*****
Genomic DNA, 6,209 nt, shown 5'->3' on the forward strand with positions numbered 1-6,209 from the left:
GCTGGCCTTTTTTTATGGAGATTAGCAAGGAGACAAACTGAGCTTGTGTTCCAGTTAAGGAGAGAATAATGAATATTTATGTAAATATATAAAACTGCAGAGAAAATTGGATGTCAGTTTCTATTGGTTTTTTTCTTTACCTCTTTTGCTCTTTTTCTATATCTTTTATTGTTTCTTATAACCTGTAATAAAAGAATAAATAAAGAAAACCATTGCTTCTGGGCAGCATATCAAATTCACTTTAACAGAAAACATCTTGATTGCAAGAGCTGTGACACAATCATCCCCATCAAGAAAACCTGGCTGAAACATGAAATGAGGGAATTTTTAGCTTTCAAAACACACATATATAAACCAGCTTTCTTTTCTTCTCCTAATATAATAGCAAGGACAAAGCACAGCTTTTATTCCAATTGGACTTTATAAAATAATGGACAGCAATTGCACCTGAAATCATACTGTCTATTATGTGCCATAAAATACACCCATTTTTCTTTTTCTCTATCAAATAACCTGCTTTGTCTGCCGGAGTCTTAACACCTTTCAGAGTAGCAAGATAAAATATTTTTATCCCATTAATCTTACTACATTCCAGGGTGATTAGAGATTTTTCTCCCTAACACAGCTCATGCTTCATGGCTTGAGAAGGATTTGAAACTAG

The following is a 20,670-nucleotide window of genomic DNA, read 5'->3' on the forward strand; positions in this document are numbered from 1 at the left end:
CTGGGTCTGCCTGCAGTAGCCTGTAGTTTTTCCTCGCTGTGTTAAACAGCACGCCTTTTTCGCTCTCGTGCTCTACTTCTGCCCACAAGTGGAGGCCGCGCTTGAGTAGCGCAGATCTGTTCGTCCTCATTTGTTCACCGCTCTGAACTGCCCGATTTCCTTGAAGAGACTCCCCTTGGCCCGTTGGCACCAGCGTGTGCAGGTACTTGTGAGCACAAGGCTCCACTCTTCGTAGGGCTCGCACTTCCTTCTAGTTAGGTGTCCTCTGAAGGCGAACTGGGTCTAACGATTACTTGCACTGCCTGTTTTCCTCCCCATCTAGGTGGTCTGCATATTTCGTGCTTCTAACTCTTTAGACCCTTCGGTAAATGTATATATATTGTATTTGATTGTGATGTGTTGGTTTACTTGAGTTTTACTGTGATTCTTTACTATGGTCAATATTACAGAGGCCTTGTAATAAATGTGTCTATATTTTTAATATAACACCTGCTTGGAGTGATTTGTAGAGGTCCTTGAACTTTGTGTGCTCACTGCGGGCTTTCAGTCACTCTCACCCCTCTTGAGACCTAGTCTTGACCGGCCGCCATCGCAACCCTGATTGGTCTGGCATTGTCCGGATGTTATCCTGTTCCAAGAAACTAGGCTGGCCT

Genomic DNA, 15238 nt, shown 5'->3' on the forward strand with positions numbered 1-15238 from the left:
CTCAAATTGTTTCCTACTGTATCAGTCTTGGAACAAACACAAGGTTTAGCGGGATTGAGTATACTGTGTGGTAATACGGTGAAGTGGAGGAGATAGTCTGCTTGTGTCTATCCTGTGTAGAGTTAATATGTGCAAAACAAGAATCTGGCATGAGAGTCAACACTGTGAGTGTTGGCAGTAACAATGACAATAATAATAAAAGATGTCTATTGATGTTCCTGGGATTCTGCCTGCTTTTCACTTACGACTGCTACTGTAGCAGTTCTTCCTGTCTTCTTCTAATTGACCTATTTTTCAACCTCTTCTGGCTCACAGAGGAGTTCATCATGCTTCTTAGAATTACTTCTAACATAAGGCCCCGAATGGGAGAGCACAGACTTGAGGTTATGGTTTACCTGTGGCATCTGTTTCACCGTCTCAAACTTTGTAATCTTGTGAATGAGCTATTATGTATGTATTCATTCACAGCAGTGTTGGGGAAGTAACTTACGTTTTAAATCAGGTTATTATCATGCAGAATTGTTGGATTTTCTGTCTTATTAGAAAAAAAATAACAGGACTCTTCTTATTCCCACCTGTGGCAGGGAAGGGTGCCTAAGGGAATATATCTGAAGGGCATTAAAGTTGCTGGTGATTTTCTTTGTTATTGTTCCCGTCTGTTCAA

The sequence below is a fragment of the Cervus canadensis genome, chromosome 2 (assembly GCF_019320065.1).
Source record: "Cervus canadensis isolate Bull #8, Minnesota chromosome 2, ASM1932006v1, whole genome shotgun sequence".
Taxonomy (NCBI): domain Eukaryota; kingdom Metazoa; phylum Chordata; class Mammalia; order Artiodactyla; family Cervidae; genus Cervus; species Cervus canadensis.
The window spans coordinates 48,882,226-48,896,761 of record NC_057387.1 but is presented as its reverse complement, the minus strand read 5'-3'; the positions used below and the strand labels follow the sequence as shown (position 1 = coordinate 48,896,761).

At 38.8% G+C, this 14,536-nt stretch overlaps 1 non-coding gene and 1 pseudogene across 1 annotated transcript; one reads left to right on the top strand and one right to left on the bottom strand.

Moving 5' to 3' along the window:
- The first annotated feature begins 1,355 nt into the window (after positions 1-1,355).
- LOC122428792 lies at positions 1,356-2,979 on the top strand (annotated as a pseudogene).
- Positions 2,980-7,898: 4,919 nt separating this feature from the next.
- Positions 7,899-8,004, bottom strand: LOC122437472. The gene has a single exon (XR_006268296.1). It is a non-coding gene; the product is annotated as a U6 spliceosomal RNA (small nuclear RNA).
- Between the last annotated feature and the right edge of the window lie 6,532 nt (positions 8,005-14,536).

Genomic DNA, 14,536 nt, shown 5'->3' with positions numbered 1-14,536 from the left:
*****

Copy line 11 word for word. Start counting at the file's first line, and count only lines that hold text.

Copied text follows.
At 38.8% G+C, this 14,536-nt stretch overlaps 1 non-coding gene and 1 pseudogene across 1 annotated transcript; one reads left to right on the top strand and one right to left on the bottom strand.